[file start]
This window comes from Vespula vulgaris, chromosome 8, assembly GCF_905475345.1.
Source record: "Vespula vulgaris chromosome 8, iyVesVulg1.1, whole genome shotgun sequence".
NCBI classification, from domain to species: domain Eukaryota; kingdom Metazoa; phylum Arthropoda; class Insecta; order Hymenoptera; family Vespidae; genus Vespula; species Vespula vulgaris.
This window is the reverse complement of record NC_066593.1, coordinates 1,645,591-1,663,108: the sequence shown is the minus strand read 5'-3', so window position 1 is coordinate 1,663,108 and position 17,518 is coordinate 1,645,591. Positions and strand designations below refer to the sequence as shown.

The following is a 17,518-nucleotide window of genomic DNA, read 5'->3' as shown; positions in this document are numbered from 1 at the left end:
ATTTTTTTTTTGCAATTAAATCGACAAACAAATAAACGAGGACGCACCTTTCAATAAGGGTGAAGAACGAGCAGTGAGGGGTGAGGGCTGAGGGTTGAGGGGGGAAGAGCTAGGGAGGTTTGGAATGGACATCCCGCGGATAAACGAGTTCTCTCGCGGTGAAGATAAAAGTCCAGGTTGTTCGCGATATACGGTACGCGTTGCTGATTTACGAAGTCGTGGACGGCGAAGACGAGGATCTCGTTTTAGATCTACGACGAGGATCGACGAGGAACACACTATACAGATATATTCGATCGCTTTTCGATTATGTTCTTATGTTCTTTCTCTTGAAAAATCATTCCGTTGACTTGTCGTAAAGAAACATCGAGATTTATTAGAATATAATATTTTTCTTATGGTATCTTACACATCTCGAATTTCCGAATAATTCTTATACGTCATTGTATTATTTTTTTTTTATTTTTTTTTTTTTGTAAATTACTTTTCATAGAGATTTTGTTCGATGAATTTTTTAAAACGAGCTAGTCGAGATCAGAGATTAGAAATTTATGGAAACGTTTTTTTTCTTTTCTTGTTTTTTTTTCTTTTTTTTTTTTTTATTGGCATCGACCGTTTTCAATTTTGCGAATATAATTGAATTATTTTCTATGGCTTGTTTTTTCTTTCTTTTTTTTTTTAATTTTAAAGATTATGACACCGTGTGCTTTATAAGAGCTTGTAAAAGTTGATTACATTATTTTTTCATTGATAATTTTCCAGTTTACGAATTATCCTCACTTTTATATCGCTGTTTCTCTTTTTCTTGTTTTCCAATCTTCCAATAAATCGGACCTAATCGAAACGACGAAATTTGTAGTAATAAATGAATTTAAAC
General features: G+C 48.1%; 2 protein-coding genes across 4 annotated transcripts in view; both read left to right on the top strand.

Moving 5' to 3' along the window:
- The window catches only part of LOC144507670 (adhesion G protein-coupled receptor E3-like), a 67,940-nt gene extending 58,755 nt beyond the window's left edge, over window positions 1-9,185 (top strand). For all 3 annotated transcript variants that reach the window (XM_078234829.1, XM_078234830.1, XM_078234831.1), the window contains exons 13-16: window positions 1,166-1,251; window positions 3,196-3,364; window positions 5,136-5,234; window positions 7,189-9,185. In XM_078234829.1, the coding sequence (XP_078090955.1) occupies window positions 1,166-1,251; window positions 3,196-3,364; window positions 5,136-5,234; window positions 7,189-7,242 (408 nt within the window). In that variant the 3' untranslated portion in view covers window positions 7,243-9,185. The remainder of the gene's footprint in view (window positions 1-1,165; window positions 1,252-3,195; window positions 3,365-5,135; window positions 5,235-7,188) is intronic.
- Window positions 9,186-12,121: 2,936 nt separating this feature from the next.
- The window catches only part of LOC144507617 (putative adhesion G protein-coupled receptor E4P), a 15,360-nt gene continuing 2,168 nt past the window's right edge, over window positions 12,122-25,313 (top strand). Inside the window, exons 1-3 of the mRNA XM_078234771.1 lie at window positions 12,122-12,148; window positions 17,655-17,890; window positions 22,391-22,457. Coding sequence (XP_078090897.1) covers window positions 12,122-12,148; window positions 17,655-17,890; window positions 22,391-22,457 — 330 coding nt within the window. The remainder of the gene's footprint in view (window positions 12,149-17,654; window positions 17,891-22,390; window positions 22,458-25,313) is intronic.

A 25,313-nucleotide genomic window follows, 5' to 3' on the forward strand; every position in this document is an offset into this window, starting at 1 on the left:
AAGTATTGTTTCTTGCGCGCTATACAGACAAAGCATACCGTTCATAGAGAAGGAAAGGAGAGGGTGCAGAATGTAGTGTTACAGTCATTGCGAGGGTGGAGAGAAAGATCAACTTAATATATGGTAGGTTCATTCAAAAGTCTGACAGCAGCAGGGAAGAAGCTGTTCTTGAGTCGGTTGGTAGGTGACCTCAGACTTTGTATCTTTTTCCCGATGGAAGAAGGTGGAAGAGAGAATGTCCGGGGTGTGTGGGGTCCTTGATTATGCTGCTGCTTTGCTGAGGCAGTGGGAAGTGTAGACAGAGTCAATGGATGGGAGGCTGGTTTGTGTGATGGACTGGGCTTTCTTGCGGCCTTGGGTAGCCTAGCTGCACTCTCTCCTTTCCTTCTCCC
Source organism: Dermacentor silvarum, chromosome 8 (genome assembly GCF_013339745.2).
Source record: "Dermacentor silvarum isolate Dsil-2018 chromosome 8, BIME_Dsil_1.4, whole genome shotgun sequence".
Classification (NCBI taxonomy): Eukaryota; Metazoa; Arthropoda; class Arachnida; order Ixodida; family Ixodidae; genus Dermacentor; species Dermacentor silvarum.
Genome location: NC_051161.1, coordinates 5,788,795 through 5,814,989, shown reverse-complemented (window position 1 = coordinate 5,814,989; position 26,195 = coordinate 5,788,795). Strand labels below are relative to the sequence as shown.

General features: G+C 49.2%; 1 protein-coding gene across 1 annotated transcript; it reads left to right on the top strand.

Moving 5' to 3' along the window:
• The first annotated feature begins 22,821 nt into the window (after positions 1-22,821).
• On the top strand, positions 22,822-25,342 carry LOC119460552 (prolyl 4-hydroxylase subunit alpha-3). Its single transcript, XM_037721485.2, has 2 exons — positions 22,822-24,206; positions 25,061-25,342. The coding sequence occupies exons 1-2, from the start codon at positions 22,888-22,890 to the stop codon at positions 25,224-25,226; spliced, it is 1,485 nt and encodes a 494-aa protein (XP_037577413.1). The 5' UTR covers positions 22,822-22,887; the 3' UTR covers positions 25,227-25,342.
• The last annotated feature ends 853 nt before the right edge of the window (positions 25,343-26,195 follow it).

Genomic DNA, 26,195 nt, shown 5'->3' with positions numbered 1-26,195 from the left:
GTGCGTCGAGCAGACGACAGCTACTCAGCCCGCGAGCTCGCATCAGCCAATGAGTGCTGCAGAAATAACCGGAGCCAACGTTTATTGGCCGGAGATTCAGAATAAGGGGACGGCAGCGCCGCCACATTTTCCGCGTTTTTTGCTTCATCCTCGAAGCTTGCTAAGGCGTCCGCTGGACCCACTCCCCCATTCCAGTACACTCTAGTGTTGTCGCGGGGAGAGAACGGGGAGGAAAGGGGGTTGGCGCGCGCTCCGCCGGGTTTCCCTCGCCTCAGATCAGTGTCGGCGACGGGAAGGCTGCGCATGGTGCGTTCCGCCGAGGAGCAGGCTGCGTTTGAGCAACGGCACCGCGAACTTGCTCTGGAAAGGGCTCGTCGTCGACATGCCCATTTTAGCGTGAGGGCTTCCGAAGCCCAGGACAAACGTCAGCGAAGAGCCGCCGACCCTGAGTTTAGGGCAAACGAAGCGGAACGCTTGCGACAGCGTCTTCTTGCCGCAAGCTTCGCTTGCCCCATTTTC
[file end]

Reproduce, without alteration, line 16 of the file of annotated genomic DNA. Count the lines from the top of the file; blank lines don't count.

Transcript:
Classification (NCBI taxonomy): Eukaryota; Metazoa; Arthropoda; class Arachnida; order Ixodida; family Ixodidae; genus Dermacentor; species Dermacentor silvarum.